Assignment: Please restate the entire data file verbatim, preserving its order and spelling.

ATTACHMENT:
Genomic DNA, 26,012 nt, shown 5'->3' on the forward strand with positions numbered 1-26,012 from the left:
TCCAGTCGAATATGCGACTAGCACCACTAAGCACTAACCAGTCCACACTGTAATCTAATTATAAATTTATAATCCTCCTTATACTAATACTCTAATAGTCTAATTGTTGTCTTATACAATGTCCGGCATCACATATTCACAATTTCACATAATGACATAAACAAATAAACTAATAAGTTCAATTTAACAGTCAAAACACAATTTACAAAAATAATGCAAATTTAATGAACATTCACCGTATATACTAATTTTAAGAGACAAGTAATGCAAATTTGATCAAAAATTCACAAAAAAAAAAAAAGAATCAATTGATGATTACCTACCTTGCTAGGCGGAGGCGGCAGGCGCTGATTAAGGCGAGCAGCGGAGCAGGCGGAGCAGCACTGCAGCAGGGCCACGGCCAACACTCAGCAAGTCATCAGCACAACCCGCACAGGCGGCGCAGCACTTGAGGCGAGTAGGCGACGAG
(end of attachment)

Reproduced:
Genomic DNA, 26,012 nt, shown 5'->3' on the forward strand with positions numbered 1-26,012 from the left:
TCCAGTCGAATATGCGACTAGCACCACTAAGCACTAACCAGTCCACACTGTAATCTAATTATAAATTTATAATCCTCCTTATACTAATACTCTAATAGTCTAATTGTTGTCTTATACAATGTCCGGCATCACATATTCACAATTTCACATAATGACATAAACAAATAAACTAATAAGTTCAATTTAACAGTCAAAACACAATTTACAAAAATAATGCAAATTTAATGAACATTCACCGTATATACTAATTTTAAGAGACAAGTAATGCAAATTTGATCAAAAATTCACAAAAAAAAAAAAAGAATCAATTGATGATTACCTACCTTGCTAGGCGGAGGCGGCAGGCGCTGATTAAGGCGAGCAGCGGAGCAGGCGGAGCAGCACTGCAGCAGGGCCACGGCCAACACTCAGCAAGTCATCAGCACAACCCGCACAGGCGGCGCAGCACTTGAGGCGAGTAGGCGACGAG